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The Pamphlet Collection of Sir Robert Stout: Volume 8

Income and Expenditure

Income and Expenditure.

Sir,—To make income tally with expenditure is surely one of the golden rules of life. And if so, how does it so frequently come to pass that while the precept is held to be incumbent on the individual, its potency is well-nigh set at naught by almost every State and public body? That it is thus ignored, will, we think, be conceded by all who will give themselves the trouble to examine a State budget, a Municipal Corporation or a Parochial Trust. In all three cases, nine times out of ten, responsibility is shifted from the present to the future, and that with a glibness and insouciance that might well excite a smile if the impulse were not superseded by sheer astonishment. So the thing goes on; and but for the now and then faint expostulation of some uninitiated and simple Corydon, either in the Legislative body, the Municipal council or the Parish meeting, we might almost be led to infer that debt was rather honourable than otherwise, and gradual increasing embarrassment a subject for jest.

Year after year this country has been going more deeply into debt, and no real effort made to extricate it. On the contrary, the ordinary tone of what has been frequently styled the "fourth estate" of the realm is and has been only of that feeble, apathetic and lazy kind, whose very rebuke is but encouragement in disguise. Is it not so? Of what conceivable benefit is it to adopt periodically a spasmodic tone, now and then diversified with querulous warning, or with an ominous Lord Burleigh-like shake of the head? All this and much more of the same kind may be ineffably respectable, but it does no good. An ulcer is eating deep into the flesh, and it needs a ready lance to probe it. The danger is imminent and calls for a champion of undoubted patriotism and of unsullied integrity. These are not times when we should be asked, "Where does the money go?" but; rather when we should compel ourselves to demand, "Whence does it come?" The obvious page 152 reply should teach economy to a money-voting Senate, and prompt them to advocate that healthy parsimony in the public purse which common sense and reflection (not to say honesty) prompt the private individual to exercise at home. It is a mistake to suppose that the rules that hold good in private circles in no way apply to public bodies. We maintain that the principle involved is the same throughout—with this additional gravamen in the latter case, that as those likely to be injuriously affected will be, not a particular, but a great public family, so is the necessity of remedial measures proportionably urgent,—and so some legislative determination to ensure a more healthy state of the body corporate widely called for and imperative.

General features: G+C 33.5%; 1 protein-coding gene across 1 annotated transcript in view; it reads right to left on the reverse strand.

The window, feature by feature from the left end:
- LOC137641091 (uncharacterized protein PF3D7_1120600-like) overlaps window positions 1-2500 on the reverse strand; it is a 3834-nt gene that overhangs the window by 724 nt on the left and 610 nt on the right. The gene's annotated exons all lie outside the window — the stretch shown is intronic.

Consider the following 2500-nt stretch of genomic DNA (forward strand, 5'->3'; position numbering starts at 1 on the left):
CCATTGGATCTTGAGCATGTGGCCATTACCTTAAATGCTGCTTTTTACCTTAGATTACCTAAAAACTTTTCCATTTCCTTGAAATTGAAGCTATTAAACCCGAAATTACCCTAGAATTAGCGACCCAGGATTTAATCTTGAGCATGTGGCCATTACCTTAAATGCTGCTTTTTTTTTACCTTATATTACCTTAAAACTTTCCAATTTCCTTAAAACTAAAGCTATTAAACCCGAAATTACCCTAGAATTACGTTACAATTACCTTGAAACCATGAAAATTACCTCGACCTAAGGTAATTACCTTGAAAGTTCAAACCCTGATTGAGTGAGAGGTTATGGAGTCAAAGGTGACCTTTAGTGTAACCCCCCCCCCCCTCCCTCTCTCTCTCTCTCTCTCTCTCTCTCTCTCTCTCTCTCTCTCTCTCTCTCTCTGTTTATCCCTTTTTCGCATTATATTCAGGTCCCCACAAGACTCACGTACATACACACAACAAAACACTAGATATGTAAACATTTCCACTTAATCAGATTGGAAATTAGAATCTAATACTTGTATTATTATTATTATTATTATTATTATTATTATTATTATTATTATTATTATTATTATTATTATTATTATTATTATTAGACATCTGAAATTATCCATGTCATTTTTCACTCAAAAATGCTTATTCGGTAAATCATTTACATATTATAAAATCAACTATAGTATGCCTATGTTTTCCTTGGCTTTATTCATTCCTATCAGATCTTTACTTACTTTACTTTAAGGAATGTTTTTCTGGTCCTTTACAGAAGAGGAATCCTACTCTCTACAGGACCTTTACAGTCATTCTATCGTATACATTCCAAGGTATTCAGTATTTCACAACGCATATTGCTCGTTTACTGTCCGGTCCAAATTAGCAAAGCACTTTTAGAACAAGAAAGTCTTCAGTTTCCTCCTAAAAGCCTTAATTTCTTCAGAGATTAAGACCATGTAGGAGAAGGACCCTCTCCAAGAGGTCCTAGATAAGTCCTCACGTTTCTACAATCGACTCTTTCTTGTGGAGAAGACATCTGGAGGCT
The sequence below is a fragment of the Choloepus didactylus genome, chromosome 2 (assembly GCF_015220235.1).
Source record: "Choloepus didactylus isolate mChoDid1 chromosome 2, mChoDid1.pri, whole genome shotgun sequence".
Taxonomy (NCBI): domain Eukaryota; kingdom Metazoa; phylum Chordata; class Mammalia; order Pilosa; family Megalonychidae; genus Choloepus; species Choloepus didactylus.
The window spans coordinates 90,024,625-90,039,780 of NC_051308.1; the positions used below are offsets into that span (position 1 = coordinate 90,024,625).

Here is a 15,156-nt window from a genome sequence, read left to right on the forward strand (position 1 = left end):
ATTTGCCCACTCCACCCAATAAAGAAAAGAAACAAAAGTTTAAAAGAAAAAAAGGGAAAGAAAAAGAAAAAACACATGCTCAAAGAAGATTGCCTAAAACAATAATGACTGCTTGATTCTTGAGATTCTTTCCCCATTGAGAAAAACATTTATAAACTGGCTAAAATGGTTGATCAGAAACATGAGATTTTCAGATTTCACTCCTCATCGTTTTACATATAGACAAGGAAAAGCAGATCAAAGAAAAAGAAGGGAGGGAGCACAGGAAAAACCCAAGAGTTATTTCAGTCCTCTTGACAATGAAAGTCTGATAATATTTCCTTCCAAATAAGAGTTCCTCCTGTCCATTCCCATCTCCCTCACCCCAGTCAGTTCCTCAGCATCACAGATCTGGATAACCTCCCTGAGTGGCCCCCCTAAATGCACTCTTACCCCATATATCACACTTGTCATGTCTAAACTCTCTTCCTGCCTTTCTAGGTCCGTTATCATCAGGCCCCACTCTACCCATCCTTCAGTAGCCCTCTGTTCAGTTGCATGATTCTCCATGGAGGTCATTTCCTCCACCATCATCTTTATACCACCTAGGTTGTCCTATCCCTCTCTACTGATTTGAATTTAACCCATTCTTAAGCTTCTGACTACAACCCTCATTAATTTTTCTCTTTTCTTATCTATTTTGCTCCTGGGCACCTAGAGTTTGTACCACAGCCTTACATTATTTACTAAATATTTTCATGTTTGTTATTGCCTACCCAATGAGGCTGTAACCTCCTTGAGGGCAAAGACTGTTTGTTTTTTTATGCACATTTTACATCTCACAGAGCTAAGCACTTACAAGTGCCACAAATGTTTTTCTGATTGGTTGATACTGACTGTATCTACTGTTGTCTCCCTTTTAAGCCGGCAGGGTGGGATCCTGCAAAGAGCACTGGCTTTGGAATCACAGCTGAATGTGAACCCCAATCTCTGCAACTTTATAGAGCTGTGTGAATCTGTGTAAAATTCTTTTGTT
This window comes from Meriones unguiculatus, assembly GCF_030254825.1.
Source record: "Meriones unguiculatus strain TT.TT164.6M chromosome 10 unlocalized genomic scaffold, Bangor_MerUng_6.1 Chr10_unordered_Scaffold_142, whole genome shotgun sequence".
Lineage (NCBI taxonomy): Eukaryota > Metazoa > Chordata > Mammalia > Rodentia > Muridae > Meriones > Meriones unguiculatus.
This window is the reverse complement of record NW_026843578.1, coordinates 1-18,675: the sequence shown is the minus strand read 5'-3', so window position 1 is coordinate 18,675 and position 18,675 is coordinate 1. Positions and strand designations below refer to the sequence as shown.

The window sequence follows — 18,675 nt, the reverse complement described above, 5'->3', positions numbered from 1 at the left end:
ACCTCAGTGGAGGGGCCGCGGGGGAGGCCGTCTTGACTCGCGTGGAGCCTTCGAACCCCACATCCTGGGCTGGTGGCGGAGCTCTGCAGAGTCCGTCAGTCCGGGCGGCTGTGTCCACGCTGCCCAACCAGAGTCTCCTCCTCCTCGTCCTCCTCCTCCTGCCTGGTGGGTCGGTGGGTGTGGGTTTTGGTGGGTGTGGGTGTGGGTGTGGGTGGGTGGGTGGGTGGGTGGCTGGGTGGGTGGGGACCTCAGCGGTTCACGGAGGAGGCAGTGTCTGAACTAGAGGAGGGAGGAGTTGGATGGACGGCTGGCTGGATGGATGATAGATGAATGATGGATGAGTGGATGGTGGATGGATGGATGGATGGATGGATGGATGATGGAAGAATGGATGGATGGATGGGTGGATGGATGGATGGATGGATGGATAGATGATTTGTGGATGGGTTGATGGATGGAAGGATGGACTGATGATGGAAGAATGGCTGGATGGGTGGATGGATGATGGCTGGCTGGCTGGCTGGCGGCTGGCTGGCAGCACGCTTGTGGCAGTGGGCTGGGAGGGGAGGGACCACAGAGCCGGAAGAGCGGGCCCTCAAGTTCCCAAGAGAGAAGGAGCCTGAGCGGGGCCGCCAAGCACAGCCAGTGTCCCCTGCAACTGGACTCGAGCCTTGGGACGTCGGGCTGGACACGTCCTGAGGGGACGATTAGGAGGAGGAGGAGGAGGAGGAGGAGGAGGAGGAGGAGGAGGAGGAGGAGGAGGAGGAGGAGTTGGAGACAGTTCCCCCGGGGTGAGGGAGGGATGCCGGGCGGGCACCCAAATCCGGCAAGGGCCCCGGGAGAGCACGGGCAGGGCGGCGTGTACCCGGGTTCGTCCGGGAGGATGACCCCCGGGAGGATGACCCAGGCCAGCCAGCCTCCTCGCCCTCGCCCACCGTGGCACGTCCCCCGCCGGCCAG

At any rate, a fast accumulating debt must eventually become ungrateful; because, however plausible may be the policy that perpetuates it, the plea of necessity that urges it, or even the speech that would make its items rotund and palatable, the public mind will after all recur to some first principles of integrity, and come seriously to decide that the debt which is a disgrace to the individual can do the State small credit. We may group our items of expenditure together, and deliver ourselves, ex cathedra, of a running fiscal commentary, or we may attempt to touch the vanity of people, hinting at rival jealousies and colonial aggrandisement, and tempt to the repudiating colonial integrity by the indirect lure of grander surroundings. But proceedings of this kind are neither sound nor politic, and must sooner or later recoil on those who, with all their ability to direct, and the accident of position to control, have been hitherto so lacking in moral courage. It may be natural to emulate a sister colony, and imitate if we will, and can do it honestly, some of the expensive features of the old country. But we should not let the former so notoriously go-ahead and beat us in well-nigh every manufacture, from intricate machinery to toilet soap, while the latter of course leaves us so immeasurably behind as to render the very attempt ridiculous travesty.

Scilicet ut plausus quos fert Agrippa feras tu,
Astuta ingenium vulpes imitata leonem.

If being prepared for war is a guaranty of peace, so is a colony's solvency one of its surest, aye, and securest titles to consideration and neighbourly respect. The great human family extends far beyond the limits of New South Wales, and it behoves us, accordingly, to take care that our word be unimpeachable, and our credit as clear as the climate that commonly brightens around us.